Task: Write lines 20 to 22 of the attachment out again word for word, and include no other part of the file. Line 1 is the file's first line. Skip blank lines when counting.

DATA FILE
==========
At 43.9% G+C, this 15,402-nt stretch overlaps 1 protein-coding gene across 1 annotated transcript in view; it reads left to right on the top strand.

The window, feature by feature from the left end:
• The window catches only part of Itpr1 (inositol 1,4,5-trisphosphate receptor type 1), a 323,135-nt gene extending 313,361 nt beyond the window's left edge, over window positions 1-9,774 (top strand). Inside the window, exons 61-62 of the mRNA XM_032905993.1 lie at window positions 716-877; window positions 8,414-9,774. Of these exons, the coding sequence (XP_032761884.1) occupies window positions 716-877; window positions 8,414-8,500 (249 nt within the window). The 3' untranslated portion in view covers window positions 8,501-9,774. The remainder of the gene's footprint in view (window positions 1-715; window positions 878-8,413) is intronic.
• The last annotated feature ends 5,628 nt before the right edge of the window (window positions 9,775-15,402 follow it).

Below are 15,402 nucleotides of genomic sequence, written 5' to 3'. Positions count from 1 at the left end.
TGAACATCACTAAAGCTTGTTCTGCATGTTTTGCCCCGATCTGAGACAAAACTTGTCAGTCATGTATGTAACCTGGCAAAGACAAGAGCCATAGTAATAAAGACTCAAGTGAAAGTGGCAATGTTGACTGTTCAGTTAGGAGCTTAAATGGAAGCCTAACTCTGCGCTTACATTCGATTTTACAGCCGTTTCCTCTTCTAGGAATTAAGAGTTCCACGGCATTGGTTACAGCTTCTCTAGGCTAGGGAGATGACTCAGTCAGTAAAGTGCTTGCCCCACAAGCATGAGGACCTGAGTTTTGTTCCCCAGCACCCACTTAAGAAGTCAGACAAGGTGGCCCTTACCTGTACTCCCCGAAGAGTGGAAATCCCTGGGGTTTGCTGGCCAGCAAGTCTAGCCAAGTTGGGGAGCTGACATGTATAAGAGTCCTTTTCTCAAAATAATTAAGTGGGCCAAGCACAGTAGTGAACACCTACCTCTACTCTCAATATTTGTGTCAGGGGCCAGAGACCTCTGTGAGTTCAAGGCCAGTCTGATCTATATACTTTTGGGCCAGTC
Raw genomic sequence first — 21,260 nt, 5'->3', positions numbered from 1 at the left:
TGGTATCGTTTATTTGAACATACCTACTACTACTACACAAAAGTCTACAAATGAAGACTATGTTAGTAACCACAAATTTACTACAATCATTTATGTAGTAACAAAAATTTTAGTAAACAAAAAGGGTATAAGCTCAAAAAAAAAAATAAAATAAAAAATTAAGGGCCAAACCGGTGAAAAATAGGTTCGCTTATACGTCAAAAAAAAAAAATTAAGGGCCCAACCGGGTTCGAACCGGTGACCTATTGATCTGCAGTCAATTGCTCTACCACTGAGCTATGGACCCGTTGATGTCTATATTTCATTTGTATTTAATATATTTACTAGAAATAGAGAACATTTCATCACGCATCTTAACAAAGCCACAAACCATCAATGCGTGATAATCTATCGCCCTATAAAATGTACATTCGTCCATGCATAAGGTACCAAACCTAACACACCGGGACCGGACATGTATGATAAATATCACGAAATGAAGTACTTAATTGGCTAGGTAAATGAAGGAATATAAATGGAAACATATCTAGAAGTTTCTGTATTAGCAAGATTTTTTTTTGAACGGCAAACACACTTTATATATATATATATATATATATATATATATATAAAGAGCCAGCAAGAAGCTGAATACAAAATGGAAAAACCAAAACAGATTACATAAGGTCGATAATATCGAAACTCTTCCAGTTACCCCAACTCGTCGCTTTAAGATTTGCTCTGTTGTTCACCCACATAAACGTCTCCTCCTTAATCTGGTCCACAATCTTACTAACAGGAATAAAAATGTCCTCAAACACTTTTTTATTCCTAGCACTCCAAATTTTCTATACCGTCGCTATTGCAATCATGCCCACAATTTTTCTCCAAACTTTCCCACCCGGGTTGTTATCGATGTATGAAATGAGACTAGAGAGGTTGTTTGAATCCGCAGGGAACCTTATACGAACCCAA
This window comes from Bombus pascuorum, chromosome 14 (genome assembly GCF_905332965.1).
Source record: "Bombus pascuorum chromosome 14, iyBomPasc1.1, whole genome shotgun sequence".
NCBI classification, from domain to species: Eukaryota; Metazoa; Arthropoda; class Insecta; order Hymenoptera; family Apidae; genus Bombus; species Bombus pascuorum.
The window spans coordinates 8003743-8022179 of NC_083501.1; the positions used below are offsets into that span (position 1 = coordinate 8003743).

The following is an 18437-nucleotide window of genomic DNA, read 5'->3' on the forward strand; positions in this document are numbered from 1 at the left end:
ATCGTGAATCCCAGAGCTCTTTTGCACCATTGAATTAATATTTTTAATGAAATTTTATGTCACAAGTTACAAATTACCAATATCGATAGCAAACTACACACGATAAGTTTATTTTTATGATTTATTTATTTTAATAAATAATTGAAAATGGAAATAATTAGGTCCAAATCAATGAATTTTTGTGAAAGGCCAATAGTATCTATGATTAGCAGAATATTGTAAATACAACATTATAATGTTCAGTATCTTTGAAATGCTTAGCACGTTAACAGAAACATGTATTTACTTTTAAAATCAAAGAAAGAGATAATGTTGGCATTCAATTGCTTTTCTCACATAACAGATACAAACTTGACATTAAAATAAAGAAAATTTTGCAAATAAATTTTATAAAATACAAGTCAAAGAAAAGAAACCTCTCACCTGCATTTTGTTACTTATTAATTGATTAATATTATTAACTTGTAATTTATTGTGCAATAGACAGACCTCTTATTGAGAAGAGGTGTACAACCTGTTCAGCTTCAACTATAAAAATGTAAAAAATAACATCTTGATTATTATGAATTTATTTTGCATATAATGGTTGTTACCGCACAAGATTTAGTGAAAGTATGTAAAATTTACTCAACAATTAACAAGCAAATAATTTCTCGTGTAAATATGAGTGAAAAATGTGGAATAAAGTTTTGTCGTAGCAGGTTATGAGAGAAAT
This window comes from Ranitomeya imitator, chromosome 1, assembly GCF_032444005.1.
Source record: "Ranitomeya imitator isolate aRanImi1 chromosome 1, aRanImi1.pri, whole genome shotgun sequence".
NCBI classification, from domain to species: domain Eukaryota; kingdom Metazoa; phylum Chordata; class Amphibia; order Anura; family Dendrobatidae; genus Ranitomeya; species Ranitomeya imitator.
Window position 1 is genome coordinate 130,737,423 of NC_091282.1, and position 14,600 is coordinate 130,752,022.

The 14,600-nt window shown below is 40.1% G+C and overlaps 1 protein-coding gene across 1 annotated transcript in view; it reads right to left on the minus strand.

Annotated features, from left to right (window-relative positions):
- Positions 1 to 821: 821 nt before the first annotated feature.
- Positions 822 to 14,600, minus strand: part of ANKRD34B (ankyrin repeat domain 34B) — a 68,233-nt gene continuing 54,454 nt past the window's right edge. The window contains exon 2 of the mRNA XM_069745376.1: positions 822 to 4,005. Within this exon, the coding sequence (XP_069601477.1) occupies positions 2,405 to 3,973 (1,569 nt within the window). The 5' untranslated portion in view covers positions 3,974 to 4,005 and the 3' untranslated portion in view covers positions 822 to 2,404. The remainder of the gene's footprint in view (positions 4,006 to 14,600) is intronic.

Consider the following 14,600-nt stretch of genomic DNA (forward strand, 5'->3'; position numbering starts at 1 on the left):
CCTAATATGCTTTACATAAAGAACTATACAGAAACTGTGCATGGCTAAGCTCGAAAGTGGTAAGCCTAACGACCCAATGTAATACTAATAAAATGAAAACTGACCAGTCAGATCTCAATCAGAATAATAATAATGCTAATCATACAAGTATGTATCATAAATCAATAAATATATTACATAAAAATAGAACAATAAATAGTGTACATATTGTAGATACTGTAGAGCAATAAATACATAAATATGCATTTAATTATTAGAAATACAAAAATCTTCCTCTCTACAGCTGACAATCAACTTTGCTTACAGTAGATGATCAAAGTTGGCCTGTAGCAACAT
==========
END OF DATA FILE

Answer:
Annotated features, from left to right (window-relative positions):
- Positions 1 to 821: 821 nt before the first annotated feature.
- Positions 822 to 14,600, minus strand: part of ANKRD34B (ankyrin repeat domain 34B) — a 68,233-nt gene continuing 54,454 nt past the window's right edge. The window contains exon 2 of the mRNA XM_069745376.1: positions 822 to 4,005. Within this exon, the coding sequence (XP_069601477.1) occupies positions 2,405 to 3,973 (1,569 nt within the window). The 5' untranslated portion in view covers positions 3,974 to 4,005 and the 3' untranslated portion in view covers positions 822 to 2,404. The remainder of the gene's footprint in view (positions 4,006 to 14,600) is intronic.